Recipe: Zoku Lemonade Pops

Summer. Do you remember how much fun it used to be?

There was nothing like the feeling of coming home on that last day of school, knowing that you wouldn’t have to wear a uniform for three months or spend the afternoons thinking up sentences for those silly vocabulary words. Depending on your age, blowing bubbles in the yard, drawing on the sidewalk with chalk and/or riding your bike to the park were pretty much the only things on the agenda.

I’m sure I’m not alone in saying that deciding what kind of frozen treat to buy at the corner store for an afternoon snack was pretty much the toughest decision you had to make. Am I?

I mean, there were so many to choose from. You could get one of those sickly sweet (but strangely addictive) Otter Pops in the plastic tube that always cut the sides of your mouth. Feel like something a little richer? The sherbet-based Flintstones Push-Up Pop was a good choice. Want to make your mom worry that you would choke to death? The Screwball with the two gumballs at the bottom of the cone was the only way to go, in that case.

Yes, popsicles remind me of simpler times.

So, that’s why I was pretty excited to add the Zoku Quick Pop Maker to my kitchen gadget collection this year. All you need to do is stick the base in your freezer for at least 24 hours and then you will be able to whip up any variety of ice pop that you want in about seven minutes. The possibilities are endless—from single flavor juice pops, to pops with fresh fruit slices, to pops with a cream-based core.


The first time I used the Zoku, I decided to make fudge pops and assumed that you could pretty much use any kind of recipe. So, I found one via Pinterest (of course) that sounded rich and delicious. And, it was. Unfortunately, the mixture was also way too dense and the pops did not freeze all that well. They were nearly impossible to remove from the molds with the handy “Super Tool” that comes with the maker. I probably just should have stuck to either the recipes on the company’s blog or in the recipe book. Oh well. But, you can bet that I’ll be making a trip to the dollar store for regular old ice pop molds so I can make these fudge pops again.

In spite of this mishap, I was not deterred. I made a second attempt using the Zoku recipe for Lemonade Pops and had much better results. The pops came out of the molds very easily this time around. It pays to follow directions, right? The end product is tart and refreshing and vanilla extract balances the acidity of the citrus. The flavors developed even more after the pops spent a few hours in the freezer.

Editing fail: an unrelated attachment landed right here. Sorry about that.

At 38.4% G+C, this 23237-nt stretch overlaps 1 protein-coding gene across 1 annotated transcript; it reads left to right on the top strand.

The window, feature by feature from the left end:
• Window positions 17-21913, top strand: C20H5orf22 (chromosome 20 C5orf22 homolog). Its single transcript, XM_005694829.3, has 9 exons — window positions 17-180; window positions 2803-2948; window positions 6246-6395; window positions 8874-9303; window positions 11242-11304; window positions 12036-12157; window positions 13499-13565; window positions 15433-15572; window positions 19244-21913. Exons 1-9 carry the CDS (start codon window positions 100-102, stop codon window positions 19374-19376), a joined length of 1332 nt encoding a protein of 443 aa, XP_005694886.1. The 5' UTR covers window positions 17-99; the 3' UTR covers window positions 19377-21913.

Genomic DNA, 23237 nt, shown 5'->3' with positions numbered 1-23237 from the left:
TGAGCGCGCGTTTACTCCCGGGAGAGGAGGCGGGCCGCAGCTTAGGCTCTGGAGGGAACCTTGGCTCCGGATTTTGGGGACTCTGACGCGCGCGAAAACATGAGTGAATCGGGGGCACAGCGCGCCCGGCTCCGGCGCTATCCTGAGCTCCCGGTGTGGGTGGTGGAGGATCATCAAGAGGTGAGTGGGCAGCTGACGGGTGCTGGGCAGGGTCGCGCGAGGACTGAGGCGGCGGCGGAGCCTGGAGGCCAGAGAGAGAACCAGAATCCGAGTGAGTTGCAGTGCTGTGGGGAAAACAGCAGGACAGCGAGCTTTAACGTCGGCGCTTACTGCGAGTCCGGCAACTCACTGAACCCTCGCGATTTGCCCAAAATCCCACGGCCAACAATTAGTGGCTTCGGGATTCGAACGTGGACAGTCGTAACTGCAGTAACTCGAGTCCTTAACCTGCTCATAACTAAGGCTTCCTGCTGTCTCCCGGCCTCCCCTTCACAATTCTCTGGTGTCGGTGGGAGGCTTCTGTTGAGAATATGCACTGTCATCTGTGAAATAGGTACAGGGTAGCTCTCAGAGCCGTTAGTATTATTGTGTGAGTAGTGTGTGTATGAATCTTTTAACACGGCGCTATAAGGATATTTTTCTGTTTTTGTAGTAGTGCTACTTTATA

Overall, I am a fan of the Quick Pop Maker. I like the fact that the pops can be made with natural ingredients, fresh fruit, and minimal amounts of sugar (It should be noted, however, that you should not use sugar-free ingredients. A small amount of sugar is needed to help the pops release from the mold). And, the basic pops use many staples you probably already have in your pantry so they are inexpensive to make (the lemonade pops probably came out to around 25 cents each). The maker will produce up to nine pops before it needs to be put back into the freezer and you can buy a nice plastic case separately to store your pops.

Like the bowl of my ice cream maker, the Quick Pop base now has a permanent home in my freezer. You never know when a craving might strike.

Lemonade Pops

“Zoku Quick Pops,” by Jackie Zorovich & Kristina Sacci

Yields 6 pops

What you will need:

1 cup water
3 tablespoons granulated sugar
¼ cup fresh lemon juice
¼ cup (2 ounces pure orange juice
¼ teaspoon vanilla extract
Lemon  slices, cut 1/8-inch thick (optional)

What to do:

  1. Stir together the water and sugar until sugar has dissolved.
  2. Stir in the lemon juice, orange juice and vanilla.
  3. To assemble to pops, use the Zoku fruit wand (sold separately from the maker), or tweezers*, apply the lemon slices to the walls of the pop maker molds.
  4. Insert sticks and pour the lemon base until you reach the fill line.
  5. Let freeze completely and remove. 

*Or, just your fingers, like I did. Stuff sticks to the side of that mold on contact, trust me. So, I guess you should be careful if you go this route, or you’ll end up like the kid in A Christmas Story who gets his tongue stuck to the pole.

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